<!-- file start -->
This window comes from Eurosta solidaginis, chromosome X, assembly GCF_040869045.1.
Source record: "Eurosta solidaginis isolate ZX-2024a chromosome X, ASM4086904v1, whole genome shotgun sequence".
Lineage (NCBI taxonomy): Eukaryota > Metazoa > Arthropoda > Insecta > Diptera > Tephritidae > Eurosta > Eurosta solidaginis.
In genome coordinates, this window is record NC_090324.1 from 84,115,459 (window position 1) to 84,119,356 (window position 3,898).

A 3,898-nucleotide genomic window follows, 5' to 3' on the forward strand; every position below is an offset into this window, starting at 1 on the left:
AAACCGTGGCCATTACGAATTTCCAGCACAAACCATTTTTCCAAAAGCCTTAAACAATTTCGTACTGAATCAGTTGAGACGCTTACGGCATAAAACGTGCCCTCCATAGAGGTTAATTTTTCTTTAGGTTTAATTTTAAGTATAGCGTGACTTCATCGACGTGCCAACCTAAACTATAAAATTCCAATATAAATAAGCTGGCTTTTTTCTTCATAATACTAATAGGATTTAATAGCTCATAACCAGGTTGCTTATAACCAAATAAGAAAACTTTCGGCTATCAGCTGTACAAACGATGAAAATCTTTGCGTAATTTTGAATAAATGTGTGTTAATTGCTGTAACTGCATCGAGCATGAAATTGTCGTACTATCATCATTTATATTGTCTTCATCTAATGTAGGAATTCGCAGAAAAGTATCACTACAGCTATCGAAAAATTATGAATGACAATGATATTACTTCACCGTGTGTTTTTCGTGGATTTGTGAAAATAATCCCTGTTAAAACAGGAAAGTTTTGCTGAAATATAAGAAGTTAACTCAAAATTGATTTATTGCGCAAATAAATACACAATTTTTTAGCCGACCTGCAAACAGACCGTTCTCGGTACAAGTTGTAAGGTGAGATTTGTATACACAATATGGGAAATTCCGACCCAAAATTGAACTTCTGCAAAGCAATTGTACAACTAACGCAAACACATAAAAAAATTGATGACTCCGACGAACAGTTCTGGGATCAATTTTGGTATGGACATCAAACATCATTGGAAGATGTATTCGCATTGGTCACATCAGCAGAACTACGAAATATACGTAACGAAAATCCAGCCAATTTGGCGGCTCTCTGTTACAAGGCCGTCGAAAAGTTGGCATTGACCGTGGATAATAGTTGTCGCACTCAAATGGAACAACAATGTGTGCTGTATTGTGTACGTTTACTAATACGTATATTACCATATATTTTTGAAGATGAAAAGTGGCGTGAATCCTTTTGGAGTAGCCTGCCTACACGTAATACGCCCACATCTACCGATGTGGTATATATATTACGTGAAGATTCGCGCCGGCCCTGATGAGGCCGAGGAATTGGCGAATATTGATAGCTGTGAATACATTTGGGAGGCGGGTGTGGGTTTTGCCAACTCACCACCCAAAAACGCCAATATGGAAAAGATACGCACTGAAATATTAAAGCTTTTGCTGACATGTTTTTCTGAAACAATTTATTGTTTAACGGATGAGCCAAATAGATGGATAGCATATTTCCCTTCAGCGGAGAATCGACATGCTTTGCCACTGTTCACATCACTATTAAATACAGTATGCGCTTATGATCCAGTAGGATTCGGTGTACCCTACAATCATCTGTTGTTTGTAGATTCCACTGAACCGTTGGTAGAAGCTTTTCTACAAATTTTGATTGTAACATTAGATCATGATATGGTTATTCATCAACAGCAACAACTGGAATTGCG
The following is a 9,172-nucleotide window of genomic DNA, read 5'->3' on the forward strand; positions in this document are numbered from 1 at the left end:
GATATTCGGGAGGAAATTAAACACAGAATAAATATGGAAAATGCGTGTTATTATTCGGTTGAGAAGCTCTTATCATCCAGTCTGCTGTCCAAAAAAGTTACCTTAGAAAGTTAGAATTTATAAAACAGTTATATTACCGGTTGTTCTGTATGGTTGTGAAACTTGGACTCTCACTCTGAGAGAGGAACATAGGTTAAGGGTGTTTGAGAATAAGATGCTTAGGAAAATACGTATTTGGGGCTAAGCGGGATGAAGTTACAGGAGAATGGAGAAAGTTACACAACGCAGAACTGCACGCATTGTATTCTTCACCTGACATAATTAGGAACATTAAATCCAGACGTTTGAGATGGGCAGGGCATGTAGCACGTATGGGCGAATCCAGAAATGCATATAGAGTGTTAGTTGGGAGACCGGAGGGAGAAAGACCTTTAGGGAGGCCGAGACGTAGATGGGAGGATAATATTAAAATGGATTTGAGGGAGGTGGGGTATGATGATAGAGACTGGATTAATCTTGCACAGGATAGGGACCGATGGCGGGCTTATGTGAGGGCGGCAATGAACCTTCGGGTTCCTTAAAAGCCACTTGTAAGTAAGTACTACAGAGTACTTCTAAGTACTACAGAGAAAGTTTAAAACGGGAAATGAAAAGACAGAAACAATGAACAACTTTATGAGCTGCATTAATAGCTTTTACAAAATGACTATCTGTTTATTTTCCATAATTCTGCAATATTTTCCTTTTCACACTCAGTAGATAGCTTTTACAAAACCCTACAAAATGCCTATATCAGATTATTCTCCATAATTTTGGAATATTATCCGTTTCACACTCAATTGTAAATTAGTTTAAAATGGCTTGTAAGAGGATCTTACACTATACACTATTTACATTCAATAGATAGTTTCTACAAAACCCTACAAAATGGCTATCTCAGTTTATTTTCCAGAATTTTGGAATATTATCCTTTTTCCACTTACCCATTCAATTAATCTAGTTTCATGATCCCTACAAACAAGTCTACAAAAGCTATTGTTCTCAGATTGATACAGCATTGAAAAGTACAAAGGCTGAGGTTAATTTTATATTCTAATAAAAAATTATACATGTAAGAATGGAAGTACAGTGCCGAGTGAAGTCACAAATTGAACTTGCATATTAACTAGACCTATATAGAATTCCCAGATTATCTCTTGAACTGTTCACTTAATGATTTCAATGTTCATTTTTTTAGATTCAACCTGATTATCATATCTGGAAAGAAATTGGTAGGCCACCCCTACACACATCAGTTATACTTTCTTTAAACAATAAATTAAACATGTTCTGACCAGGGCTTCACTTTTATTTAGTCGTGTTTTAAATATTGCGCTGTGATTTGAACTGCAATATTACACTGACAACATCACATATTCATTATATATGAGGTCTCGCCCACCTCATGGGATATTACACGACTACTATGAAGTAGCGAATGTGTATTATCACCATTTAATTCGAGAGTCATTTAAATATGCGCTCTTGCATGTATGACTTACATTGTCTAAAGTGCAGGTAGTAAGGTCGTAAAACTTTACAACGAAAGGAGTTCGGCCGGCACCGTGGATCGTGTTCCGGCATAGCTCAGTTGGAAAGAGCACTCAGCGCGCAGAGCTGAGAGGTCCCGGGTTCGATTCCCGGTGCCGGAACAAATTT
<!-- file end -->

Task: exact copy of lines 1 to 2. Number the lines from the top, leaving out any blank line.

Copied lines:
This window comes from Eurosta solidaginis, chromosome X, assembly GCF_040869045.1.
Source record: "Eurosta solidaginis isolate ZX-2024a chromosome X, ASM4086904v1, whole genome shotgun sequence".